Feature Stories

Food: Safe and Sound

Pioneering the economics of food systems for better policy outcomes
  • Julie Caswell and the Capital Building

Resource economist Julie Caswell is a sought-after expert in understanding what determines quality for food products and how that quality is signaled to consumers.

The economics of food systems and the policies that affect the public – from food quality and nutrition to food safety, labeling, and international trade regulations - are the focus of UMass Amherst resource economist Julie Caswell’s research and related work. Caswell has been instrumental in developing food policies on issues ranging from dioxins in food to cost-benefit analyses of seafood consumption to the use of risk-based food safety regulation.

With a joint PhD in agricultural economics and economics, Caswell (Resource Economics) arrived at UMass in 1984 and has being conducting research on economic incentives to produce safe and nutritious foods ever since. “The field of the economics of food safety was new when I started at UMass,” Caswell notes. “With colleagues around the country, we published several of the first books in this area, which is now internationally established.”

Caswell is a sought-after expert in understanding what determines quality for food products and how that quality is signaled to consumers. According to Caswell, “the key focus is why some quality attributes are regulated and some are not, depending on the types of risks they pose and how much information on those risks is available without regulation in the market.”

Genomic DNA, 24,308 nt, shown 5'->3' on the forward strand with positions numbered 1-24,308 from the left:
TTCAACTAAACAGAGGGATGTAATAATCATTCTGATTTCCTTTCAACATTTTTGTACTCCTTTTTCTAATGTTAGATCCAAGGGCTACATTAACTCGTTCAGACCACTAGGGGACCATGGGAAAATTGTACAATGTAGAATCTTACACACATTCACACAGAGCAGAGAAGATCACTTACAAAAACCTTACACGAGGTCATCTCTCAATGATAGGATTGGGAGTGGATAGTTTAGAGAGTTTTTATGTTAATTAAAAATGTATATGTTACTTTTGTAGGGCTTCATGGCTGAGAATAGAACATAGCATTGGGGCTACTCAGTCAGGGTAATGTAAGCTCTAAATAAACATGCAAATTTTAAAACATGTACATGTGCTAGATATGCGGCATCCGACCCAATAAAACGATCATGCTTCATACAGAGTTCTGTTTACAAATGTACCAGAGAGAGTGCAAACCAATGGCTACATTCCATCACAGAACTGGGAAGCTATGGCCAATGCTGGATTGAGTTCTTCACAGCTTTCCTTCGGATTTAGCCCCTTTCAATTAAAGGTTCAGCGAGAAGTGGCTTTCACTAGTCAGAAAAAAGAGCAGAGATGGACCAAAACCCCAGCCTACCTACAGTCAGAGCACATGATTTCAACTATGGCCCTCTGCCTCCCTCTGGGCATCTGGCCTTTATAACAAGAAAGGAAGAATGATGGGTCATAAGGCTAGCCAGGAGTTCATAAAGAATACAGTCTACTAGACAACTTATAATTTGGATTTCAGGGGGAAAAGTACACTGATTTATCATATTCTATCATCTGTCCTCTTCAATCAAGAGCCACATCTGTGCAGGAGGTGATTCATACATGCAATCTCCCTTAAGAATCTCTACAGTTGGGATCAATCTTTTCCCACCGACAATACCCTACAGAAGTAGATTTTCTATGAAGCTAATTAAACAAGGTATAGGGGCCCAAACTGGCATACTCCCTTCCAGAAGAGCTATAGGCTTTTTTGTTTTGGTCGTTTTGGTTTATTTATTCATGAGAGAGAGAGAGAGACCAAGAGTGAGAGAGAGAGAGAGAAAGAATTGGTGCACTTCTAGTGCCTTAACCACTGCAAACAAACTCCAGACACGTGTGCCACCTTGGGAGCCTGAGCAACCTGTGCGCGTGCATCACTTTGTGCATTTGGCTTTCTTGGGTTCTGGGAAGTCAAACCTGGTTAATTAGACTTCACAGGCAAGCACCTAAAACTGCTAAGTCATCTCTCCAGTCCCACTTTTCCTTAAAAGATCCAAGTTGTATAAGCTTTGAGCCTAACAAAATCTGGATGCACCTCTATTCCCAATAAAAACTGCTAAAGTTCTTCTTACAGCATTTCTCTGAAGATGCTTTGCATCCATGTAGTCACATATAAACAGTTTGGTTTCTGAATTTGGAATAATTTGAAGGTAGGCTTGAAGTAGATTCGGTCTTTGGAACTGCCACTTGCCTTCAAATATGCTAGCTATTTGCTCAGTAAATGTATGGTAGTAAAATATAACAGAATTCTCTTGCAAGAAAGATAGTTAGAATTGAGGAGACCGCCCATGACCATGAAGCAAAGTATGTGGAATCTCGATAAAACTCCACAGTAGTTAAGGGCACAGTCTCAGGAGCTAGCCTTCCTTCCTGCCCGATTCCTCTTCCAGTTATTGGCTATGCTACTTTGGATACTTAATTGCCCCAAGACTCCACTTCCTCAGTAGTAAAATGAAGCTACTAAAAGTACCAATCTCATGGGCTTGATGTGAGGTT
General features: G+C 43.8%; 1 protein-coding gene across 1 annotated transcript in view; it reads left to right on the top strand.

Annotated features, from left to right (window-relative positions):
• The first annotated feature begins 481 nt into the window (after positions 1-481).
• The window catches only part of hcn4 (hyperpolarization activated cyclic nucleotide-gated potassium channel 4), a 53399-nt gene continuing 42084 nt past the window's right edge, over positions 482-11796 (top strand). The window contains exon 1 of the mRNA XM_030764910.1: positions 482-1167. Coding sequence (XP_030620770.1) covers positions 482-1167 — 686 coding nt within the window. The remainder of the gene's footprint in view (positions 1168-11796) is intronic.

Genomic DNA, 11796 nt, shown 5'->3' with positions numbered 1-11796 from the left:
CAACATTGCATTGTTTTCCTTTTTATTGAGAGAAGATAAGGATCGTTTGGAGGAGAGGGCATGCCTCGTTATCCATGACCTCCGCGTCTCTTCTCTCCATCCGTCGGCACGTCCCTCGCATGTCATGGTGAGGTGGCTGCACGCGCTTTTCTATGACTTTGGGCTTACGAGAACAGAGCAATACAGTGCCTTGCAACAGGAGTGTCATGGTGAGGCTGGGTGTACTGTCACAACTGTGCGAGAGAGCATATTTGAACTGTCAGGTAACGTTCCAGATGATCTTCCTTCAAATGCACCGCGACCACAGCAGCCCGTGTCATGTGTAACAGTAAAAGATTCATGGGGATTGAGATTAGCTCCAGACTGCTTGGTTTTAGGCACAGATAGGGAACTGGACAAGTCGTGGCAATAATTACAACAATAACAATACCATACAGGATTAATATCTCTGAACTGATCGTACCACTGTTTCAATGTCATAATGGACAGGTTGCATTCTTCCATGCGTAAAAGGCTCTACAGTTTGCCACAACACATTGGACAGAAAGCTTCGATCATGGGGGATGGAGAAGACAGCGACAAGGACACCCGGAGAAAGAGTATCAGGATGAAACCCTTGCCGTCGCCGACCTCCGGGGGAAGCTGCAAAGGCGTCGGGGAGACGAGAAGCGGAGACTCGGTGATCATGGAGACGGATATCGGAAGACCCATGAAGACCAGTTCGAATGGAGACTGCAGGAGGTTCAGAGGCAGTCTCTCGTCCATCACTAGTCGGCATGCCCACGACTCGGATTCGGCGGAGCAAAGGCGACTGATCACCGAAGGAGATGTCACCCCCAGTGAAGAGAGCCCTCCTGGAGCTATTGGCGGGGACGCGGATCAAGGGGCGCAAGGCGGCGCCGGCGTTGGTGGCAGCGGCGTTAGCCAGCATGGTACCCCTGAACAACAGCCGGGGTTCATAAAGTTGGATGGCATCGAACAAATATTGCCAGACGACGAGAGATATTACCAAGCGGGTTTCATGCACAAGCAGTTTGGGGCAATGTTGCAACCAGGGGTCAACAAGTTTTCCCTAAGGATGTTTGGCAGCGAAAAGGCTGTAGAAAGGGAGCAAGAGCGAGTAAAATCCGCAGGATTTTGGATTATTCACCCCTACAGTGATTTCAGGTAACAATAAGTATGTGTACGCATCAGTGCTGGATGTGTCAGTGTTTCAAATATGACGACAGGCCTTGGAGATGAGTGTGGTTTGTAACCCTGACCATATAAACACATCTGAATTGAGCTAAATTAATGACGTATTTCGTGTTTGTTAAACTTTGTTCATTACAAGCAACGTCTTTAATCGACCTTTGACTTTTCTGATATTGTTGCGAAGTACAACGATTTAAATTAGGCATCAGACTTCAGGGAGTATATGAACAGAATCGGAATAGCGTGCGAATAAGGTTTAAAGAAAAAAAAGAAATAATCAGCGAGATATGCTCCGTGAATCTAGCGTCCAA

Caswell’s research applies directly to the choice of regulatory or non-regulatory options for assuring the quality and fair representation of food products. One current research project involves investigating how the new Food Safety Modernization Act will impact competition between quality certifiers in fresh produce markets.

Caswell is an elected Fellow of the Agricultural and Applied Economics Association, the leading national and international organization in the field and is also currently serving as the Association’s new president. She has been a member of several National Academies Committees and chaired the Committee that reviewed the definition of the adequacy of benefit allotments under the Supplemental Nutrition Assistance Program (SNAP) (formerly the Food Stamp Program), a U.S. Department of Agriculture program designed to improve access to healthy foods for low-income individuals and households. Today the program serves more than 46 million each year. Caswell is also a member of the Blue Ribbon Expert Panel focused on Consumer Concerns about Food, Health and Safety of the Council on Food, Agricultural, and Resource Economics (C-FARE). The panel provides guidance on food safety, quality, and health to policy makers, stakeholders, media, and food, agricultural and resource economists. Caswell is also the recipient of an Outstanding Teaching Award, the university’s Award for Outstanding Achievements in Research and Creative Activity, the Chancellor’s Medal, and a Fulbright Fellowship, among other recognitions.

Caswell has come a long way since identifying herself as an applied economist after taking a course on the World Food Problem as an undergraduate at Michigan State. “The class was a mix of economics and policy and I was hooked,” she says. “My most rewarding work,” Caswell says, “is teaching undergraduate and graduate students and working on policy related research…I’m happy to have come full circle teaching Hunger in a Global Economy here at UMass Amherst.” 

College of Social and Behavioral Sciences